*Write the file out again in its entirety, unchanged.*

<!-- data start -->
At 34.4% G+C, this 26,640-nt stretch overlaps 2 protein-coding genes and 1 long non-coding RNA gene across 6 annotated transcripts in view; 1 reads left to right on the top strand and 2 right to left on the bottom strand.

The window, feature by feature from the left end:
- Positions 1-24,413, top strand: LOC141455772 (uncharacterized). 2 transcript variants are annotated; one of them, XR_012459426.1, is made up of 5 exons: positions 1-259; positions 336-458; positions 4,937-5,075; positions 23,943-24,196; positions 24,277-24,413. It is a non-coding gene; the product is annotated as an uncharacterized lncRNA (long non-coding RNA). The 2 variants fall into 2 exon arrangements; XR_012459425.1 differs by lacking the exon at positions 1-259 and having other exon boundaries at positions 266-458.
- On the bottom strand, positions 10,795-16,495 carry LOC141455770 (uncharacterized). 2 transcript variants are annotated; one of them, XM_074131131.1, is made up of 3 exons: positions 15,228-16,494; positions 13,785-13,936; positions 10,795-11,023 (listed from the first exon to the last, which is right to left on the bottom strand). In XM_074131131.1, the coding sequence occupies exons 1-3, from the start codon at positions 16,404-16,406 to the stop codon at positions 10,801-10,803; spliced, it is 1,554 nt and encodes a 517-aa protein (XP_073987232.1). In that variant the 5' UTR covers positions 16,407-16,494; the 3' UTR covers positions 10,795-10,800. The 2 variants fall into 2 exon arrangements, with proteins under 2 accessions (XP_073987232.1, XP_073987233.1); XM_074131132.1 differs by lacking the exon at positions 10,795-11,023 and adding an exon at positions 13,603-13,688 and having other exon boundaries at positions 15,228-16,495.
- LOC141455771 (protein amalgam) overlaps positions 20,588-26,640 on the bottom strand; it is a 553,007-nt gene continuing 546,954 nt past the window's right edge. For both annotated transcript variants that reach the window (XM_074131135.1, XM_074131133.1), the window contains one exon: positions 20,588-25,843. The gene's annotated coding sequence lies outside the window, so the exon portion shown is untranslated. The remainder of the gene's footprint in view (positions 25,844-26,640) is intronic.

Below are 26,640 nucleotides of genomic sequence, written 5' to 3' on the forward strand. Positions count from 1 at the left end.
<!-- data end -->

At 34.4% G+C, this 26,640-nt stretch overlaps 2 protein-coding genes and 1 long non-coding RNA gene across 6 annotated transcripts in view; 1 reads left to right on the top strand and 2 right to left on the bottom strand.

The window, feature by feature from the left end:
- Positions 1-24,413, top strand: LOC141455772 (uncharacterized). 2 transcript variants are annotated; one of them, XR_012459426.1, is made up of 5 exons: positions 1-259; positions 336-458; positions 4,937-5,075; positions 23,943-24,196; positions 24,277-24,413. It is a non-coding gene; the product is annotated as an uncharacterized lncRNA (long non-coding RNA). The 2 variants fall into 2 exon arrangements; XR_012459425.1 differs by lacking the exon at positions 1-259 and having other exon boundaries at positions 266-458.
- On the bottom strand, positions 10,795-16,495 carry LOC141455770 (uncharacterized). 2 transcript variants are annotated; one of them, XM_074131131.1, is made up of 3 exons: positions 15,228-16,494; positions 13,785-13,936; positions 10,795-11,023 (listed from the first exon to the last, which is right to left on the bottom strand). In XM_074131131.1, the coding sequence occupies exons 1-3, from the start codon at positions 16,404-16,406 to the stop codon at positions 10,801-10,803; spliced, it is 1,554 nt and encodes a 517-aa protein (XP_073987232.1). In that variant the 5' UTR covers positions 16,407-16,494; the 3' UTR covers positions 10,795-10,800. The 2 variants fall into 2 exon arrangements, with proteins under 2 accessions (XP_073987232.1, XP_073987233.1); XM_074131132.1 differs by lacking the exon at positions 10,795-11,023 and adding an exon at positions 13,603-13,688 and having other exon boundaries at positions 15,228-16,495.
- LOC141455771 (protein amalgam) overlaps positions 20,588-26,640 on the bottom strand; it is a 553,007-nt gene continuing 546,954 nt past the window's right edge. For both annotated transcript variants that reach the window (XM_074131135.1, XM_074131133.1), the window contains one exon: positions 20,588-25,843. The gene's annotated coding sequence lies outside the window, so the exon portion shown is untranslated. The remainder of the gene's footprint in view (positions 25,844-26,640) is intronic.

Below are 26,640 nucleotides of genomic sequence, written 5' to 3' on the forward strand. Positions count from 1 at the left end.